I used to live rather light—at least light for a book hound. But those were the days in which I was a poor student and post-student, moving on the average every year and sometimes even more often. But the move I made this year was my first in ten years, and I found that I had found ways to accumulate stuff. Lots of stuff, often difficult-to-move stuff and heavy stuff. (Hundreds of books, for instance, the vast majority of which are still in boxes.)
The task of unpacking got me interested in alternative approaches to stuff. And that led to discovering a fascinating little blogosphere that has practical simplicity as the center of its solar system. Zen Habits by Leo Babauta (and guests) was the first I discovered. I think of it as “The anti-lifehacker. That doesn’t mean I don’t like LH… I do, and ZH and LH not only share an interest in productivity, but often refer each other’s posts. However, I noticed that after I read a day’s worth of postings on the incredibly busy lifehacker, I usually felt a bit dispirited and even tired. “How am I going to afford all this cool/neat/wonderful stuff?” would be a question in the back of my mind. Zen Habits, on the other hand, had me asking a different question to myself: “how much of this stuff do I really need or even want?” And unlike lifehacker, its mental effect was calming and encouraging.
Soon, I discovered Leo’s other blog, mnmlist, a more personal exploration of his life as a “minimalist.” Zen Habits also often refers to Unclutterer, and Ridiculously Extraordinary, Karol Gajda’s blog about using simplicity, writing, and travel. (Yeah, after my stint in Spain, I can say indeed that I likes travel! I likes it a whole lot and I wants to do it more!) On release day of his new book, I also encountered Chris Guillebeau, whose blog (and book) The Art of Non-Conformity are both well worth reading. Mac users will enjoy Minimal Mac as well.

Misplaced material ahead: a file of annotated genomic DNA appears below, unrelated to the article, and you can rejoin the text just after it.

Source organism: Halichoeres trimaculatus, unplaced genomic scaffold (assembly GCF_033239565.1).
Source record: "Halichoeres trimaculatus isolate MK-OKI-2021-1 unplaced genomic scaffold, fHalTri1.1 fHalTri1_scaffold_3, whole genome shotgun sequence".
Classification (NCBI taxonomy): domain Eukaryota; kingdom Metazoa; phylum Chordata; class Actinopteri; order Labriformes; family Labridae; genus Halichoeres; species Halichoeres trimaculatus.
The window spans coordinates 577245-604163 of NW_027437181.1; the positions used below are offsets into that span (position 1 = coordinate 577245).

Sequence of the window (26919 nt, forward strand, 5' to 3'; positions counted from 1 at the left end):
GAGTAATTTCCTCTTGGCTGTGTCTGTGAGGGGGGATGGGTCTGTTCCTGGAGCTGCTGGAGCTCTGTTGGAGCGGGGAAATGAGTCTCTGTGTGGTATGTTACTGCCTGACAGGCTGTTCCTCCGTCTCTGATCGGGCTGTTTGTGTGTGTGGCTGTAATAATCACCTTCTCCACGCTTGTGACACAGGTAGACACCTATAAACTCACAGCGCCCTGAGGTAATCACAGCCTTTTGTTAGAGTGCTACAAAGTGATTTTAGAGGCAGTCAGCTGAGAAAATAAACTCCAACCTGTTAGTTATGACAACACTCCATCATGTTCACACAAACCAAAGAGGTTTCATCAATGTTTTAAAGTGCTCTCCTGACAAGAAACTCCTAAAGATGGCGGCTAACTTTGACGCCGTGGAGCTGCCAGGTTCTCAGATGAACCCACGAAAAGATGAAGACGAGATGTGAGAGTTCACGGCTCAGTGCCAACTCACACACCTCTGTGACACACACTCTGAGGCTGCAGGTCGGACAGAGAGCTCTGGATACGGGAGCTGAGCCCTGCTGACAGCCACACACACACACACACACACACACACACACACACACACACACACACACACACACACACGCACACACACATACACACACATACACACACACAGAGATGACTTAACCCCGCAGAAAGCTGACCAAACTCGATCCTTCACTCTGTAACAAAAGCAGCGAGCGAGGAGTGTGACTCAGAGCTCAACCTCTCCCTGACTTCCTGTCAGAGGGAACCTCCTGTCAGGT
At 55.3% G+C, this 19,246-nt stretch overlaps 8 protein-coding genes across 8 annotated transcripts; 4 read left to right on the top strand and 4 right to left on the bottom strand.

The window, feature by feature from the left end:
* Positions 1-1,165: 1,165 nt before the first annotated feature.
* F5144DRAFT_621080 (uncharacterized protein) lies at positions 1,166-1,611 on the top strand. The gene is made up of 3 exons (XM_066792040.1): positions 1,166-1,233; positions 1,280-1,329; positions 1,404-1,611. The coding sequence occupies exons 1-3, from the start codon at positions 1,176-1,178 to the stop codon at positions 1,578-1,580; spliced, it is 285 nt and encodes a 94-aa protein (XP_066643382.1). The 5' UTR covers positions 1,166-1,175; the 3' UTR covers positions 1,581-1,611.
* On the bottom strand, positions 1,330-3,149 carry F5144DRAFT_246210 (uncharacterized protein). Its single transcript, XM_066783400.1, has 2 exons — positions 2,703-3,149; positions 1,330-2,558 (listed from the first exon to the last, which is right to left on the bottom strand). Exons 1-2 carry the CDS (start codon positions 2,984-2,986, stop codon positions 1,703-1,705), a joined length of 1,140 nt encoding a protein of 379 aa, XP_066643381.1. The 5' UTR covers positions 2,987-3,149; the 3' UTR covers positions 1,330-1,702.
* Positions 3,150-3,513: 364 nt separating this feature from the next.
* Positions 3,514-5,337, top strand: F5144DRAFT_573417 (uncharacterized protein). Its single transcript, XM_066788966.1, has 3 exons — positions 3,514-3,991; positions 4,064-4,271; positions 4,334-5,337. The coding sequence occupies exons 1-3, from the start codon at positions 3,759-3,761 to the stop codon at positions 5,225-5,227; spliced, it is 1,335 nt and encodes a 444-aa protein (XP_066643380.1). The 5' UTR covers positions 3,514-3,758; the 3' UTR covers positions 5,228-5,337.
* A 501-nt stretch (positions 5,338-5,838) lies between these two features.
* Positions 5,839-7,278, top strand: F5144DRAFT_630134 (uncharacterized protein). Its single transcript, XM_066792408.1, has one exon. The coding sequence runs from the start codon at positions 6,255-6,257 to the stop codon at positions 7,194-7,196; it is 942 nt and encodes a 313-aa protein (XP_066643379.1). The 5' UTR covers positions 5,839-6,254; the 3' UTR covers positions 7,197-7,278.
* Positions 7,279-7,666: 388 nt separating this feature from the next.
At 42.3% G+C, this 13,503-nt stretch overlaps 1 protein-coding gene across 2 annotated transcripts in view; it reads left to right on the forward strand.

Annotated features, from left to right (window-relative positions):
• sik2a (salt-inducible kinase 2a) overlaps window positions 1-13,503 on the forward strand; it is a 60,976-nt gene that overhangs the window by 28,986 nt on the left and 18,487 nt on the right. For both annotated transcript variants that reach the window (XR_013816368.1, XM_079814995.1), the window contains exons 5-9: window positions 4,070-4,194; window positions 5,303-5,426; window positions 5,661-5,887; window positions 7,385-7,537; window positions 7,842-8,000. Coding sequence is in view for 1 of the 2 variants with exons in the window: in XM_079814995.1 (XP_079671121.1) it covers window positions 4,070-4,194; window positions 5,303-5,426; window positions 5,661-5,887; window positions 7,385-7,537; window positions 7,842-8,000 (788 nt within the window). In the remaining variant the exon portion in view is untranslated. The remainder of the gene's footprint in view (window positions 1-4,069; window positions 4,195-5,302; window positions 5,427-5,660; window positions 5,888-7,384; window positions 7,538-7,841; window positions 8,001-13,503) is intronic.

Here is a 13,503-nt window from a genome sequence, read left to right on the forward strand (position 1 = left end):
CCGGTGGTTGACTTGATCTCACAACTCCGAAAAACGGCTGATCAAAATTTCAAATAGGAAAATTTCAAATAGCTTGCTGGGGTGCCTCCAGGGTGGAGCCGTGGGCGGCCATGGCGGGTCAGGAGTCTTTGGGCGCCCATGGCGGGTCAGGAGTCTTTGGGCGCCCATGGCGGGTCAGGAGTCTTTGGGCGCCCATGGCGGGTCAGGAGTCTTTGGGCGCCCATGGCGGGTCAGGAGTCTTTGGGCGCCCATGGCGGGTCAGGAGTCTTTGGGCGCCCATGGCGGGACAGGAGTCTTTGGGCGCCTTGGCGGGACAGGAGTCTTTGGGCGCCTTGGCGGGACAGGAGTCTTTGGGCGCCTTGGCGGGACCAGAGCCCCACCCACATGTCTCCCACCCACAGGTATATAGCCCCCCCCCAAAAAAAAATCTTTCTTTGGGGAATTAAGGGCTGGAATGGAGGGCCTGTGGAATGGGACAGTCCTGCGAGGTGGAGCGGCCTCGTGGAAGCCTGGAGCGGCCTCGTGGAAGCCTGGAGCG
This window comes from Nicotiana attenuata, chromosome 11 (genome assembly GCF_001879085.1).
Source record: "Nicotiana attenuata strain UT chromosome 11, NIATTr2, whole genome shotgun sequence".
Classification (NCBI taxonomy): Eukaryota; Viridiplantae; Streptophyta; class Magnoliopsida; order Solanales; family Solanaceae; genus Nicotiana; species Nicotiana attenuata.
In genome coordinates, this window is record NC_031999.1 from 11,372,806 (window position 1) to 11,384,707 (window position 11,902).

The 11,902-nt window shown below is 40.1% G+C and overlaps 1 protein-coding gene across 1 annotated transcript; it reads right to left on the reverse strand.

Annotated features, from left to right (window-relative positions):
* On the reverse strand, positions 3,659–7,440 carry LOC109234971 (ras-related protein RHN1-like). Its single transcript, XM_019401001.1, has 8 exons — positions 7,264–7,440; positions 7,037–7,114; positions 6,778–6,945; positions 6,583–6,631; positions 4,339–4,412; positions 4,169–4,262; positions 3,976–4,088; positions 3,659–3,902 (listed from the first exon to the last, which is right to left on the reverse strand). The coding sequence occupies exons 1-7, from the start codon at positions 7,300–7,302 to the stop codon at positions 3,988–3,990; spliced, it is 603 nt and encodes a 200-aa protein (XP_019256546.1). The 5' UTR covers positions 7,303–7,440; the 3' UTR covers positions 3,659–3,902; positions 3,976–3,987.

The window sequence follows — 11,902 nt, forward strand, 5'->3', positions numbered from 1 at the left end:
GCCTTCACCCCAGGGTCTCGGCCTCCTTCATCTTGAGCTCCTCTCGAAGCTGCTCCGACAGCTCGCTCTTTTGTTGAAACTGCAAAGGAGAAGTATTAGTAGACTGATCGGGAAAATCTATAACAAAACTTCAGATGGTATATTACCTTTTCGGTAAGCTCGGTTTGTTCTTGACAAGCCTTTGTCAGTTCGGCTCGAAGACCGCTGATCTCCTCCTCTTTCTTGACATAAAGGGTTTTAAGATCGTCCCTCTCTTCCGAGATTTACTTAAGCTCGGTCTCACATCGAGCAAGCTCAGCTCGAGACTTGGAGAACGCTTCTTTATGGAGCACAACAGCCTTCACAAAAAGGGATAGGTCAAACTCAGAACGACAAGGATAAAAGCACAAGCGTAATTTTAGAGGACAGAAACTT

This “simplicity” blogosphere is challenging as well as insightful. The key motivation of the more financially-oriented Art of Non-Conformity and Ridiculously Extraordinary is not so much “save money, go places,” as to become a responsible citizen of the world who learns from, and contributes to, all the places life may take their freed spirit. Unclutterer is eminently practical. And in addition to productivity and simplicity, Babauta’s spirituality shines through his blogs without a single “religious” word written.
Now, I actually don’t have any desire (at least not yet) to become a true minimalist. But I’m astonished at the ideas and potential in less that these writers present, and I’m determined to simplify more, and cut at least some of the cruft out of my life. As always, with me the application is the hardest part. Now if I can just sit down, unclutter, and practice my own zen habits…
The things you own end up owning you.